Pelvic ultrasound: Usually not very helpful in diagnosing Pelvic Congestion Syndrome unless done is an very specific manner with the patient standing while the study is being done. Pelvic ultrasound may be used to exclude other problems that might be causing pelvic pain.

Transvaginal ultrasound: This technique is used to see better inside the pelvic cavity. As with a pelvic ultrasound it is not very good at visualizing the pelvic veins unless the woman is standing. However it may be used to exclude other problems.

Pelvic Congestion Syndrome Treatment Options

Once a diagnosis is made by a Mountain Medical interventional radiologist, if the patient is symptomatic, a pelvic venogram with embolization should be done. Embolization is a minimally invasive procedure performed by our interventional radiologists using imaging for guidance. During the outpatient procedure, our interventional radiologist inserts a thin catheter, about the size of a strand of spaghetti, into the femoral vein in the groin and guides it to the affected vein using X-ray guidance. To seal the faulty, enlarged vein and relieve painful pressure, our interventional radiologist inserts tiny coils often with a sclerosing agent (the same type of material used to treat varicose veins) to close the vein. After treatment, patients should expect a low level of pain and to spend a couple of days off their feet.

Additional treatments are available depending on the severity of the woman's symptoms. Analgesics may be prescribed to reduce the pain. Hormones such birth control pills decrease a woman's hormone level causing menstruation to stop may be helpful in controlling her symptoms. Surgical options include a hysterectomy with removal of ovaries, and tying off or removing the veins.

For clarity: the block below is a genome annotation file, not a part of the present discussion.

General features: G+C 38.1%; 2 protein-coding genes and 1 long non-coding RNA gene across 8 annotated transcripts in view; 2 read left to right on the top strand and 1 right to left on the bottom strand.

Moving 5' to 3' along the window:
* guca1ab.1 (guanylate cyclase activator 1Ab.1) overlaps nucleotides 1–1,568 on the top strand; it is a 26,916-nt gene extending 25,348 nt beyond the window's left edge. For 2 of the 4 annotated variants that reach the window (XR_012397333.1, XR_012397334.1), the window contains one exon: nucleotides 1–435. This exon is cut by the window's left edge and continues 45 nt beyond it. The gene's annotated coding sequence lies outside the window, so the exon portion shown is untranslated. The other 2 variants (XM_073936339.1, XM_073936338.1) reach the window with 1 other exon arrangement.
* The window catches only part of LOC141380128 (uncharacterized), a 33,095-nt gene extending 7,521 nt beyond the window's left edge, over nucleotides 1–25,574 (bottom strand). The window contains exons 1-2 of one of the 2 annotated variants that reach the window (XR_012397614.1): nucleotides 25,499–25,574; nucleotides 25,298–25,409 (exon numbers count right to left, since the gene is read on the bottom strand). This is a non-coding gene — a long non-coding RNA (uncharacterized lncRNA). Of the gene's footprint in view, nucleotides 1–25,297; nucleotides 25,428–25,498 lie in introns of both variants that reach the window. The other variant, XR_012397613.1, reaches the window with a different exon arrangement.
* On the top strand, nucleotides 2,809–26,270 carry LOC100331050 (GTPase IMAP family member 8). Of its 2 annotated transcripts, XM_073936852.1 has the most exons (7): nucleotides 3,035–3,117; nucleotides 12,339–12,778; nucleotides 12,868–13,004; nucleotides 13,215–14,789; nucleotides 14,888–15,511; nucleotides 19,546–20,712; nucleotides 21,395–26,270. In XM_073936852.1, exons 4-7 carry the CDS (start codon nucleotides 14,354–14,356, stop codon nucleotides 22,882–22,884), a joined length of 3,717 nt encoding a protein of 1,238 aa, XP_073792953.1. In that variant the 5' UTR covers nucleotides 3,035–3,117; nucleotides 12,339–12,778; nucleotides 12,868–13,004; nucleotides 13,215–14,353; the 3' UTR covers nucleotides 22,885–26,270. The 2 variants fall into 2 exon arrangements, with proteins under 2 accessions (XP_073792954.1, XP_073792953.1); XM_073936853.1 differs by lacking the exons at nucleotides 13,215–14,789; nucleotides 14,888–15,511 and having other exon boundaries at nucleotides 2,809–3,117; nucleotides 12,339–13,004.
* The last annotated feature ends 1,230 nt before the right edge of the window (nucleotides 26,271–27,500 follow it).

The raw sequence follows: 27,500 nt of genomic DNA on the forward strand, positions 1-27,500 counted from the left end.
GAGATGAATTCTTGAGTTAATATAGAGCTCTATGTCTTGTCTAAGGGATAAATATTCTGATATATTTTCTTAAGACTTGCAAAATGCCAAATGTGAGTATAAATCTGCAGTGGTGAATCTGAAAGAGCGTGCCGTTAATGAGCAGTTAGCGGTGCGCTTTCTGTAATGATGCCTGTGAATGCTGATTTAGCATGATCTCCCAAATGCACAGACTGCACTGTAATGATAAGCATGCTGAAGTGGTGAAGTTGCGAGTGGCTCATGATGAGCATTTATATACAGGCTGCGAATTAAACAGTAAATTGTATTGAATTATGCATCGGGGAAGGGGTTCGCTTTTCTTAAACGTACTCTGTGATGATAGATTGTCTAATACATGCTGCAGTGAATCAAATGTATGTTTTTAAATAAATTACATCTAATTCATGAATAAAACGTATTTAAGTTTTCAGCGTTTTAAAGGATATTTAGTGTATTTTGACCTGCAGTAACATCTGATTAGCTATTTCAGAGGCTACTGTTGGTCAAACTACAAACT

Ask Yourself These Questions if You Think You Have Pelvic Congestion Syndrome

The following is a list of questions to help you determine if you have Pelvic Congestion Syndrome.

  1. Have you been evaluated by a vein center for varicose veins of leg/groin?......................................................Yes/No
  2. Do you have pelvic pain?......................................................Yes/No
  3. Is your pain worse at the end of the day?..............................Yes/No
  4. Does your pelvic pain decrease when you are lying flat on your back?......................................................Yes/No
  5. Do you have visible varicosities in the area of the groin or labia?......................................................Yes/No
  6. Does your pelvic pain affect your daily quality of life or normal daily activities?......................................................Yes/No

If you answer yes to any of these questions, you may have Pelvic Congestion Syndrome. We advise you to seek an appointment with one of Mountain Medical’s interventional radiologists, who can work alongside your gynecologist to get you the help you need.

Call to schedule an appointment today!


5323 S Woodrow Street, Suite 101
Murray, Utah 84107View Map

1486 E Skyline Drive, Suite 100
South Ogden, Utah 84405View Map

Click below to watch an educational news clip about chronic pelvic pain.